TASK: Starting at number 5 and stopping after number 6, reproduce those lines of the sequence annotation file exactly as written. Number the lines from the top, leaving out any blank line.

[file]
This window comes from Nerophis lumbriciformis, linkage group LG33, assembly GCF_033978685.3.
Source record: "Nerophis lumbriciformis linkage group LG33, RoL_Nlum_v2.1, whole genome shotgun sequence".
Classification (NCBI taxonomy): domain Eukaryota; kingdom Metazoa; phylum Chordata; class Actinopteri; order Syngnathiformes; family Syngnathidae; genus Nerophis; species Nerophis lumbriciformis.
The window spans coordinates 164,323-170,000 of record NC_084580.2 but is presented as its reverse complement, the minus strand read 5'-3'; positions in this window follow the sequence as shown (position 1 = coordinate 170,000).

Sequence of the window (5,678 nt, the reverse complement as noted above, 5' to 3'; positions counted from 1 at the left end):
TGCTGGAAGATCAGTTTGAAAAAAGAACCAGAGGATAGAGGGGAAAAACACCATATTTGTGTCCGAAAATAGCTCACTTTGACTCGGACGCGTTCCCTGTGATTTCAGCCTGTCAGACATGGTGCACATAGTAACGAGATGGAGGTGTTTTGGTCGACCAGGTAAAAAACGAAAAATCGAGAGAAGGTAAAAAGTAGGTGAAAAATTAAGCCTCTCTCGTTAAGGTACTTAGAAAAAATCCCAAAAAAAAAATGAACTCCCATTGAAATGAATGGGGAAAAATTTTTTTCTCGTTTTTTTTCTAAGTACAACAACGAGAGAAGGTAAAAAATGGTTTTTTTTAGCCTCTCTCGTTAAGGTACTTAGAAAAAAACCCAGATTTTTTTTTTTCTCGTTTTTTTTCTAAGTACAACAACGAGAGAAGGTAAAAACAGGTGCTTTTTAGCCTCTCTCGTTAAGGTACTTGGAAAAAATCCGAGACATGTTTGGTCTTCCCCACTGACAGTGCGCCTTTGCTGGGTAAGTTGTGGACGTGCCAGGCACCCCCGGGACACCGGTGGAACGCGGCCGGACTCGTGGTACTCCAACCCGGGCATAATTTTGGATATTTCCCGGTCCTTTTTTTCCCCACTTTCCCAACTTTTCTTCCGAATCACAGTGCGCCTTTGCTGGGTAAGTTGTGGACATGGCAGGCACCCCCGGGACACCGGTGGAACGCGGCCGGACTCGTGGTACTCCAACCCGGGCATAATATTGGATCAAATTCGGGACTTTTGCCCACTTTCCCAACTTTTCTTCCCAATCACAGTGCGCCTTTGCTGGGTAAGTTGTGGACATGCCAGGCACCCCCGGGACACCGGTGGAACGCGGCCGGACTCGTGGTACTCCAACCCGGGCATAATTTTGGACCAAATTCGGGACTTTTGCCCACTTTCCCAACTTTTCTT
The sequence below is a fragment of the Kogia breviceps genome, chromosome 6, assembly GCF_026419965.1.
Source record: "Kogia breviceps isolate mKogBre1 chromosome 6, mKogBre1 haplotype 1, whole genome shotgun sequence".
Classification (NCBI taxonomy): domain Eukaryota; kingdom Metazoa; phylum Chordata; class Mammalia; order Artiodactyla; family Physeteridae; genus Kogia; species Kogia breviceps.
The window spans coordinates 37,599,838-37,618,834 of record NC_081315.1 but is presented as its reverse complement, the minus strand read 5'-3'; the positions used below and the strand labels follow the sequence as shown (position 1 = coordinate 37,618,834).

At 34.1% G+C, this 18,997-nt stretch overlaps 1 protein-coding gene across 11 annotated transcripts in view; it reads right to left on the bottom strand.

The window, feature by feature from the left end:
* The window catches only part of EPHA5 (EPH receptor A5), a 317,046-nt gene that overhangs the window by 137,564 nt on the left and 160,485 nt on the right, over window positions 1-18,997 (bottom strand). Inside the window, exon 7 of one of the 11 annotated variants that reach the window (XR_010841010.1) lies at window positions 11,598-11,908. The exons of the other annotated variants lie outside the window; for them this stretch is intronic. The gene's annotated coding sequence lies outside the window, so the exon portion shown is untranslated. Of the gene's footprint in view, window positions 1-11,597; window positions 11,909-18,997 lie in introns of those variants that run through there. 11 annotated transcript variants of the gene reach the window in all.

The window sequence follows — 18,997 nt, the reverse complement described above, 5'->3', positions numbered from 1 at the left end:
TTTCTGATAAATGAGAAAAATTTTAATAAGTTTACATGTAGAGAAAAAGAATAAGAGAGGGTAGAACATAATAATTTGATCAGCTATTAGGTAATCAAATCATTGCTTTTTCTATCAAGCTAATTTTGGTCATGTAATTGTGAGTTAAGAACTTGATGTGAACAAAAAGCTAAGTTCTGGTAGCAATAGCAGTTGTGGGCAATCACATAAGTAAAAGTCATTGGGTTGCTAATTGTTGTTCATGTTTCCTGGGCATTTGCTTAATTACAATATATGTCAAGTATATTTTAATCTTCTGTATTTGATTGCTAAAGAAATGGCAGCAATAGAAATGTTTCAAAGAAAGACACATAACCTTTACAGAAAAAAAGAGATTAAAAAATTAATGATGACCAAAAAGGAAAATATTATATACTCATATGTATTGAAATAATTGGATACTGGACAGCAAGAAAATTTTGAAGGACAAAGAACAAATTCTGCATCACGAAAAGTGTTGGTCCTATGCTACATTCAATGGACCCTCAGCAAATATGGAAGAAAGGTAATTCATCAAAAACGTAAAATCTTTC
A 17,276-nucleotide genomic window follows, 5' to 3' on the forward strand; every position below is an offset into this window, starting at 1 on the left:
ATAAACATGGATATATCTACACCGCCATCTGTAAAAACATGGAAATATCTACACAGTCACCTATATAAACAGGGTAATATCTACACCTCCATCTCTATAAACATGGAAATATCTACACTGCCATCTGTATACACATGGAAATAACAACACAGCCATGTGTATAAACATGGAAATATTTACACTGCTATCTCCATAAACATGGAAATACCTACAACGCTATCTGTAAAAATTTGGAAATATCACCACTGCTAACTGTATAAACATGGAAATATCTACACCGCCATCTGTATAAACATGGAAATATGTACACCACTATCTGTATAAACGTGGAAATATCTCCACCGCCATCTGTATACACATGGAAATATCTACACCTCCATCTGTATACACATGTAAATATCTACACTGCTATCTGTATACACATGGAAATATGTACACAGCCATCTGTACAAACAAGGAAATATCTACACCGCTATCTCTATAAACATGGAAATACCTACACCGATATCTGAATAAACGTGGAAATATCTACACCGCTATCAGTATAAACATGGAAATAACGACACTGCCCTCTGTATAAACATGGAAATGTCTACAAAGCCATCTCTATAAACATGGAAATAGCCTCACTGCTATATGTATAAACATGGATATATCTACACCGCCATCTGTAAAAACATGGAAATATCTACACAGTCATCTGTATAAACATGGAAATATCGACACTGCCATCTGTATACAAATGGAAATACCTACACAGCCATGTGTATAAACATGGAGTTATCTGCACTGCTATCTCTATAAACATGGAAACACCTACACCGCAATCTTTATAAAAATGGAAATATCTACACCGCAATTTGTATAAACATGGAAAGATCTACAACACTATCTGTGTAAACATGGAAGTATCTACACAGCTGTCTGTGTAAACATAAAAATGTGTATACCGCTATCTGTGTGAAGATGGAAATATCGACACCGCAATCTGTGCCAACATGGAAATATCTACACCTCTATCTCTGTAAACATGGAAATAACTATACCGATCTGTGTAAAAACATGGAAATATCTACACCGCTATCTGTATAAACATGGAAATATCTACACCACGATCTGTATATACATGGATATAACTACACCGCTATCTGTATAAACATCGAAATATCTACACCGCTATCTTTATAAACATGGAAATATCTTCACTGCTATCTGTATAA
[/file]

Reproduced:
Sequence of the window (5,678 nt, the reverse complement as noted above, 5' to 3'; positions counted from 1 at the left end):
TGCTGGAAGATCAGTTTGAAAAAAGAACCAGAGGATAGAGGGGAAAAACACCATATTTGTGTCCGAAAATAGCTCACTTTGACTCGGACGCGTTCCCTGTGATTTCAGCCTGTCAGACATGGTGCACATAGTAACGAGATGGAGGTGTTTTGGTCGACCAGGTAAAAAACGAAAAATCGAGAGAAGGTAAAAAGTAGGTGAAAAATTAAGCCTCTCTCGTTAAGGTACTTAGAAAAAATCCCAAAAAAAAAATGAACTCCCATTGAAATGAATGGGGAAAAATTTTTTTCTCGTTTTTTTTCTAAGTACAACAACGAGAGAAGGTAAAAAATGGTTTTTTTTAGCCTCTCTCGTTAAGGTACTTAGAAAAAAACCCAGATTTTTTTTTTTCTCGTTTTTTTTCTAAGTACAACAACGAGAGAAGGTAAAAACAGGTGCTTTTTAGCCTCTCTCGTTAAGGTACTTGGAAAAAATCCGAGACATGTTTGGTCTTCCCCACTGACAGTGCGCCTTTGCTGGGTAAGTTGTGGACGTGCCAGGCACCCCCGGGACACCGGTGGAACGCGGCCGGACTCGTGGTACTCCAACCCGGGCATAATTTTGGATATTTCCCGGTCCTTTTTTTCCCCACTTTCCCAACTTTTCTTCCGAATCACAGTGCGCCTTTGCTGGGTAAGTTGTGGACATGGCAGGCACCCCCGGGACACCGGTGGAACGCGGCCGGACTCGTGGTACTCCAACCCGGGCATAATATTGGATCAAATTCGGGACTTTTGCCCACTTTCCCAACTTTTCTTCCCAATCACAGTGCGCCTTTGCTGGGTAAGTTGTGGACATGCCAGGCACCCCCGGGACACCGGTGGAACGCGGCCGGACTCGTGGTACTCCAACCCGGGCATAATTTTGGACCAAATTCGGGACTTTTGCCCACTTTCCCAACTTTTCTT